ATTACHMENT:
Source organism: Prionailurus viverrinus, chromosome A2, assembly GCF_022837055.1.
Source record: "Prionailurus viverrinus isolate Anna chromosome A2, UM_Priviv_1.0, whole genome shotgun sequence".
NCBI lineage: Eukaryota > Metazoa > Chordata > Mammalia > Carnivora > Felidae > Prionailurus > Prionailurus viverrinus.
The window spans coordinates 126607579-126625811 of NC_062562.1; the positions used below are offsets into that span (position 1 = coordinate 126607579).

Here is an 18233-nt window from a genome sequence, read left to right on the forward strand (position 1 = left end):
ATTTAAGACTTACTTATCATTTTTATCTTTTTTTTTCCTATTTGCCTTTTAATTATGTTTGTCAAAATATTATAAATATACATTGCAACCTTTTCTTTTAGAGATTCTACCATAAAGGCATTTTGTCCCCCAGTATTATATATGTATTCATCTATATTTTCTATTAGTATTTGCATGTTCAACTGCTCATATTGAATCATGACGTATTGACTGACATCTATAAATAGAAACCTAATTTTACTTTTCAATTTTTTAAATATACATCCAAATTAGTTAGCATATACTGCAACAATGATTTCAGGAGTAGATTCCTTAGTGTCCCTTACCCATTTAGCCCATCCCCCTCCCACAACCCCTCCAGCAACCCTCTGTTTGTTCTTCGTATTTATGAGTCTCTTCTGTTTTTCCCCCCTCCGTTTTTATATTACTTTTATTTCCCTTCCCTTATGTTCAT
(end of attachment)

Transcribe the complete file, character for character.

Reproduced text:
Source organism: Prionailurus viverrinus, chromosome A2, assembly GCF_022837055.1.
Source record: "Prionailurus viverrinus isolate Anna chromosome A2, UM_Priviv_1.0, whole genome shotgun sequence".
NCBI lineage: Eukaryota > Metazoa > Chordata > Mammalia > Carnivora > Felidae > Prionailurus > Prionailurus viverrinus.
The window spans coordinates 126607579-126625811 of NC_062562.1; the positions used below are offsets into that span (position 1 = coordinate 126607579).

Here is an 18233-nt window from a genome sequence, read left to right on the forward strand (position 1 = left end):
ATTTAAGACTTACTTATCATTTTTATCTTTTTTTTTCCTATTTGCCTTTTAATTATGTTTGTCAAAATATTATAAATATACATTGCAACCTTTTCTTTTAGAGATTCTACCATAAAGGCATTTTGTCCCCCAGTATTATATATGTATTCATCTATATTTTCTATTAGTATTTGCATGTTCAACTGCTCATATTGAATCATGACGTATTGACTGACATCTATAAATAGAAACCTAATTTTACTTTTCAATTTTTTAAATATACATCCAAATTAGTTAGCATATACTGCAACAATGATTTCAGGAGTAGATTCCTTAGTGTCCCTTACCCATTTAGCCCATCCCCCTCCCACAACCCCTCCAGCAACCCTCTGTTTGTTCTTCGTATTTATGAGTCTCTTCTGTTTTTCCCCCCTCCGTTTTTATATTACTTTTATTTCCCTTCCCTTATGTTCAT